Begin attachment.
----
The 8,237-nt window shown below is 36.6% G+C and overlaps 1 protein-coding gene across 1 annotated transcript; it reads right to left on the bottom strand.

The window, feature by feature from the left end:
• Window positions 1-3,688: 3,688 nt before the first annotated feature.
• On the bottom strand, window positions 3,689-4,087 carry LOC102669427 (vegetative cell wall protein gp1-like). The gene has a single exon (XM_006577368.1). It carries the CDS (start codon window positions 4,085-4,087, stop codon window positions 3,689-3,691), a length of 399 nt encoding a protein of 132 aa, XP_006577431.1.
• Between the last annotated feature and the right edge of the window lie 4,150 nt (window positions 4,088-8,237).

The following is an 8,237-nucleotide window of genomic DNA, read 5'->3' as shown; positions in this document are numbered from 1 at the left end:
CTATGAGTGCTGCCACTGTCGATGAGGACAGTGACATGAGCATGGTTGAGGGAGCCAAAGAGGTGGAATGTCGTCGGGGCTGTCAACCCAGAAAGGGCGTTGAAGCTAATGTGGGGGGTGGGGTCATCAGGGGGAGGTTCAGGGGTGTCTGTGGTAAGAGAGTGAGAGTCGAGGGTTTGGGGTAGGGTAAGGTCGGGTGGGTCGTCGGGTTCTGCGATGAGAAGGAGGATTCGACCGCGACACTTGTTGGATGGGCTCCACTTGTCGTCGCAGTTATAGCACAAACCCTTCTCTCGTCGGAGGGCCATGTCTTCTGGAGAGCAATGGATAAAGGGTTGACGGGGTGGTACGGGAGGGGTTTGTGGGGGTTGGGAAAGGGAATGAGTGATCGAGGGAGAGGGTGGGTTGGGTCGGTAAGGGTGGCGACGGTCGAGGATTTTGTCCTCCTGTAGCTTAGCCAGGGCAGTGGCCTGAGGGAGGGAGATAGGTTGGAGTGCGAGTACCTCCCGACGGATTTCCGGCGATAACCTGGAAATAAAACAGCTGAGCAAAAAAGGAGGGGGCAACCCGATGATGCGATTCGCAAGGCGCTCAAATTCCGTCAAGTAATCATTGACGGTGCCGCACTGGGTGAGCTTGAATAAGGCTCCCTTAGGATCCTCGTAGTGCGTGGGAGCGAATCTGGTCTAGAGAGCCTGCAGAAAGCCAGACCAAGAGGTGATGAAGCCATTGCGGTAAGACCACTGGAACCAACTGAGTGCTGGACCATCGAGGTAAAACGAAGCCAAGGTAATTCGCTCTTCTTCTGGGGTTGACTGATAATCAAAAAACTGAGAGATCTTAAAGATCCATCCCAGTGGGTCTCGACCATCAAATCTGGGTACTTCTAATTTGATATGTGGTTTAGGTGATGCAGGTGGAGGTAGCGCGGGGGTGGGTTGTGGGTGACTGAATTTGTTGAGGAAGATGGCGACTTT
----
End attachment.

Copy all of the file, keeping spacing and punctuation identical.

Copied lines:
The 8,237-nt window shown below is 36.6% G+C and overlaps 1 protein-coding gene across 1 annotated transcript; it reads right to left on the bottom strand.

The window, feature by feature from the left end:
• Window positions 1-3,688: 3,688 nt before the first annotated feature.
• On the bottom strand, window positions 3,689-4,087 carry LOC102669427 (vegetative cell wall protein gp1-like). The gene has a single exon (XM_006577368.1). It carries the CDS (start codon window positions 4,085-4,087, stop codon window positions 3,689-3,691), a length of 399 nt encoding a protein of 132 aa, XP_006577431.1.
• Between the last annotated feature and the right edge of the window lie 4,150 nt (window positions 4,088-8,237).

The following is an 8,237-nucleotide window of genomic DNA, read 5'->3' as shown; positions in this document are numbered from 1 at the left end:
CTATGAGTGCTGCCACTGTCGATGAGGACAGTGACATGAGCATGGTTGAGGGAGCCAAAGAGGTGGAATGTCGTCGGGGCTGTCAACCCAGAAAGGGCGTTGAAGCTAATGTGGGGGGTGGGGTCATCAGGGGGAGGTTCAGGGGTGTCTGTGGTAAGAGAGTGAGAGTCGAGGGTTTGGGGTAGGGTAAGGTCGGGTGGGTCGTCGGGTTCTGCGATGAGAAGGAGGATTCGACCGCGACACTTGTTGGATGGGCTCCACTTGTCGTCGCAGTTATAGCACAAACCCTTCTCTCGTCGGAGGGCCATGTCTTCTGGAGAGCAATGGATAAAGGGTTGACGGGGTGGTACGGGAGGGGTTTGTGGGGGTTGGGAAAGGGAATGAGTGATCGAGGGAGAGGGTGGGTTGGGTCGGTAAGGGTGGCGACGGTCGAGGATTTTGTCCTCCTGTAGCTTAGCCAGGGCAGTGGCCTGAGGGAGGGAGATAGGTTGGAGTGCGAGTACCTCCCGACGGATTTCCGGCGATAACCTGGAAATAAAACAGCTGAGCAAAAAAGGAGGGGGCAACCCGATGATGCGATTCGCAAGGCGCTCAAATTCCGTCAAGTAATCATTGACGGTGCCGCACTGGGTGAGCTTGAATAAGGCTCCCTTAGGATCCTCGTAGTGCGTGGGAGCGAATCTGGTCTAGAGAGCCTGCAGAAAGCCAGACCAAGAGGTGATGAAGCCATTGCGGTAAGACCACTGGAACCAACTGAGTGCTGGACCATCGAGGTAAAACGAAGCCAAGGTAATTCGCTCTTCTTCTGGGGTTGACTGATAATCAAAAAACTGAGAGATCTTAAAGATCCATCCCAGTGGGTCTCGACCATCAAATCTGGGTACTTCTAATTTGATATGTGGTTTAGGTGATGCAGGTGGAGGTAGCGCGGGGGTGGGTTGTGGGTGACTGAATTTGTTGAGGAAGATGGCGACTTT